Autobody shops accredited by Manitoba Public Insurance have been at odds with the public insurance corporation since last November. As of March 15, MPI cancelled their agreement with the repair centres when the associations representing repair shops suggested arbitration.
MPI ended the agreement one month early and requested individual shops to sign a new deal by April 15.
The repair shops represented by the Automotive Trades Association (ATA) and Manitoba Motor Dealers Association (MMDA) obtained a court document to stall the demand for signing onto an agreement until June 13, providing time for more negotiations.
However, MPI does not want to work with the associations, but is asking the individual shops to sign new agreements. Meanwhile the trades associations hope the body shops will stick together and maintain solidarity in bargaining. Last week ATA Executive Director Steve Dennis said about eight of 232 shops had agreed to sign early.
Brian Smiley, MPI spokesperson said, “The trades presented us with an offer, which if we accepted… we would be proposing a double digit increase to the Public Utilities Board when we submit our general rate application.”
Dennis said MPI accredited autobody shops want parity with Saskatchewan rates (SGI), a particularly meaningful request for shops in communities like Virden, near the Saskatchewan border.
SGI provides shop rates are about $92 per hour. In Manitoba the shop rate sanctioned by MPI has been about $74 without a raise for five years.
Dennis said, “So, you’ve got repair shops under SGI that get 20 per cent more. It’s 20 per cent cheaper to insure your car there. SGI two months ago issued a $285 rebate to every vehicle in the province.” He acknowledged that Saskatchewan has a $750 deductible, “but we will be going to that as well, soon.”
Smiley said, “The Manitoba shops are getting the second highest rate in Canada, behind Saskatchewan.” Saskatchewan and the Insurance Corp of BC are non-profit public utilities while Quebec is a quasi-public insurance system.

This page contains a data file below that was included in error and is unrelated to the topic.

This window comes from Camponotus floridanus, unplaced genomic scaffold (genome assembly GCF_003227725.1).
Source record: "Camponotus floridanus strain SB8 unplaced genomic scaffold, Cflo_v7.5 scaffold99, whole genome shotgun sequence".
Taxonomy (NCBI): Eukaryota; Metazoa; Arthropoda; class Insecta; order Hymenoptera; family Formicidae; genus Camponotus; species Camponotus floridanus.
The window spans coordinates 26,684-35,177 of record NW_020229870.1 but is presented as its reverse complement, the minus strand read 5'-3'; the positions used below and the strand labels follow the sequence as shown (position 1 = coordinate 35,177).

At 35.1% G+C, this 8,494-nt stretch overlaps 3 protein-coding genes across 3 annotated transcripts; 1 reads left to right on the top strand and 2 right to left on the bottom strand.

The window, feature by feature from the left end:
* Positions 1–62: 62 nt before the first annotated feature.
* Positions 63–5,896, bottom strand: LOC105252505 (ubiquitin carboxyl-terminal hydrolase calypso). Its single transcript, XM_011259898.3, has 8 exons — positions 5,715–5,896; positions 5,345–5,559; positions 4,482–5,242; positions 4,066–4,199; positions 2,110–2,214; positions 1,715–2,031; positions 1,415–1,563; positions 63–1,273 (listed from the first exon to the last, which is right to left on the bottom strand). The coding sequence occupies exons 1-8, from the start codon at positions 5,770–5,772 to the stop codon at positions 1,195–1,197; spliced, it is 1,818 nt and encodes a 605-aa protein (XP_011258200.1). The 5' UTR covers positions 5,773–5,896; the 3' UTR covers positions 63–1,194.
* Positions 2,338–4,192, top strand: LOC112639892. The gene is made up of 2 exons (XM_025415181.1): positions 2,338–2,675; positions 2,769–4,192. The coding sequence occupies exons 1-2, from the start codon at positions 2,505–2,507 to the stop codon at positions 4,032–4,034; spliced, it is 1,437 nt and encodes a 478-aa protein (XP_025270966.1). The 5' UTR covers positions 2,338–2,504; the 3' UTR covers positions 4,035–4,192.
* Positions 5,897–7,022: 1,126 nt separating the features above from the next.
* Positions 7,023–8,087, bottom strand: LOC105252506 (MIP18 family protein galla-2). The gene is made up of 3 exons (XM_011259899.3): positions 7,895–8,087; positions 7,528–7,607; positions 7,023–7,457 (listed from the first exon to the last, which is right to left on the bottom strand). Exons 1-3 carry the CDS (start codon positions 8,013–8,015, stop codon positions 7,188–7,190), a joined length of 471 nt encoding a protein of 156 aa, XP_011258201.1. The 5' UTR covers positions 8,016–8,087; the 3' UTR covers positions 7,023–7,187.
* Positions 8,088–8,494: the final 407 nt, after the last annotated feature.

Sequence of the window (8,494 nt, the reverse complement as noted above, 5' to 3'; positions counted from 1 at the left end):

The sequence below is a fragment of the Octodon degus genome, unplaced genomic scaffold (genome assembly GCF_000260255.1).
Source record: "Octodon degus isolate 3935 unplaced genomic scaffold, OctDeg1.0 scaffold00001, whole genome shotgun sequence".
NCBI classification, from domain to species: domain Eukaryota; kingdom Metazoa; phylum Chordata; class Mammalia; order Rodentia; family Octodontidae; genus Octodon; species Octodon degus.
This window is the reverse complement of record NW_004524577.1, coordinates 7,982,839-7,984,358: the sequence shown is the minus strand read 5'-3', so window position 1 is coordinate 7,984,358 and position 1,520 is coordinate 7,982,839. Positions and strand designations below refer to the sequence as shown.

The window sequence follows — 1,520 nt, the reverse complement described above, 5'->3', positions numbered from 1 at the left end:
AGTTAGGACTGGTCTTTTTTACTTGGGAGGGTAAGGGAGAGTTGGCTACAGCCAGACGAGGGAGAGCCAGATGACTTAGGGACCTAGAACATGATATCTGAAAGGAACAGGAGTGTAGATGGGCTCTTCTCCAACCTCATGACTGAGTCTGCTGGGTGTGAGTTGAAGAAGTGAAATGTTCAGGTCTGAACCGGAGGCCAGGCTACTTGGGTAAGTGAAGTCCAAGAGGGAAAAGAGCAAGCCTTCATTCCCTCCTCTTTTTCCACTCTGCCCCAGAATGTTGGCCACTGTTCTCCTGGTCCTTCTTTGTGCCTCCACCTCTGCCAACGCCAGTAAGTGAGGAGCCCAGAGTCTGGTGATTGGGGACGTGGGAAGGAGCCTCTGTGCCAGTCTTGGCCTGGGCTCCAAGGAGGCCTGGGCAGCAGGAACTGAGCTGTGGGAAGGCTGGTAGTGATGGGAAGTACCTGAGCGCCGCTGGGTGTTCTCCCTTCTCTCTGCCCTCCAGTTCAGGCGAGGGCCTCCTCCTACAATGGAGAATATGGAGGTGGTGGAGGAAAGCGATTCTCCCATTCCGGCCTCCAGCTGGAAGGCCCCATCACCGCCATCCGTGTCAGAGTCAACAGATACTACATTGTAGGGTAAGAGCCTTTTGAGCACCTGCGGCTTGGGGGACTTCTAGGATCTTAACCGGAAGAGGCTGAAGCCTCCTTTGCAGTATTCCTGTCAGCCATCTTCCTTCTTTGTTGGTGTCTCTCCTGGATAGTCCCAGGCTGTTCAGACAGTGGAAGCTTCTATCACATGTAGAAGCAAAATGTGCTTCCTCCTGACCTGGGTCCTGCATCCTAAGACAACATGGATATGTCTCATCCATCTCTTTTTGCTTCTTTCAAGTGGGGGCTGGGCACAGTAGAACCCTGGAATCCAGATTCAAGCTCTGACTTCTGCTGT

“We are going to be dealing directly with the shops, which is common business in many jurisdictions. At this point we have more than 100 who have agreed to deal directly with MPI.”
Dennis, who previously owned a dealership in Neepawa, said that Manitoba, pre-pandemic, had already lost seven collision repair shops to closures.
He pointed out that an automotive repair shop adds value to a town. “Rural shops are very important to the community. Most of our communities are less than 10,000 people.”
Body shop owners have pointed to ongoing expenses for continuing education and new equipment demands by the industry.
Smiley agreed, saying, “The industry has changed dramatically in terms of the new vehicles that are coming out from the manufacturers, with what we call complex materials of aluminum base and other materials such as that which cannot be repaired as per the old traditional autobody repair.”
He said, “Staff would have to undergo specialized training and buy specialized repair tools. There’s also requirements with respect to the paint booths…”
He said closures are business decisions by the shop owners and could reflect people wanting to retire, or a lack of work, or more competition.
We’re offering a rate increase of 6.7 per cent over two years to the shops. It’s not as if we’re not offering a raise to the shops but the raise is not high enough for the trades which resulted in the impasse we’re at right now.
“We believe that we’re paying a fair trade rate.”
Dennis thinks it’s important for the shops to continue negotiate through the association reps. “A rural shop doesn’t have the ability to come into Winnipeg and attend meetings and negotiate his own deal.
“We need to get paid to repair the vehicles properly and we need to get paid for everything we do.”
He adds, “We’re in a bit of unchartered waters here. We’ve always been able to make an agreement for the past 50 years. We’ve managed to get protection from the courts so its status quo but… we’re working with the situation as it progresses. At this point we can still fix cars and function normally. We know we’ll find a way [to continue that.]”
Smiley said, “We will pay what we call accredited rates with those shops who have signed an agreement with MPI. After June 13, customers will need to be aware of who is accredited with MPI because the customer could possibly be looking at paying some money, based on the fact that the shops may charge them higher rates than what MPI is prepared to pay.
“At the end of the day, as a Crown Corporation we do not have to pay shareholders a dividend. We’ve given our customers rebates. If we were to accept the offer from the body shops, you and your neighbours will be paying more for your premiums.”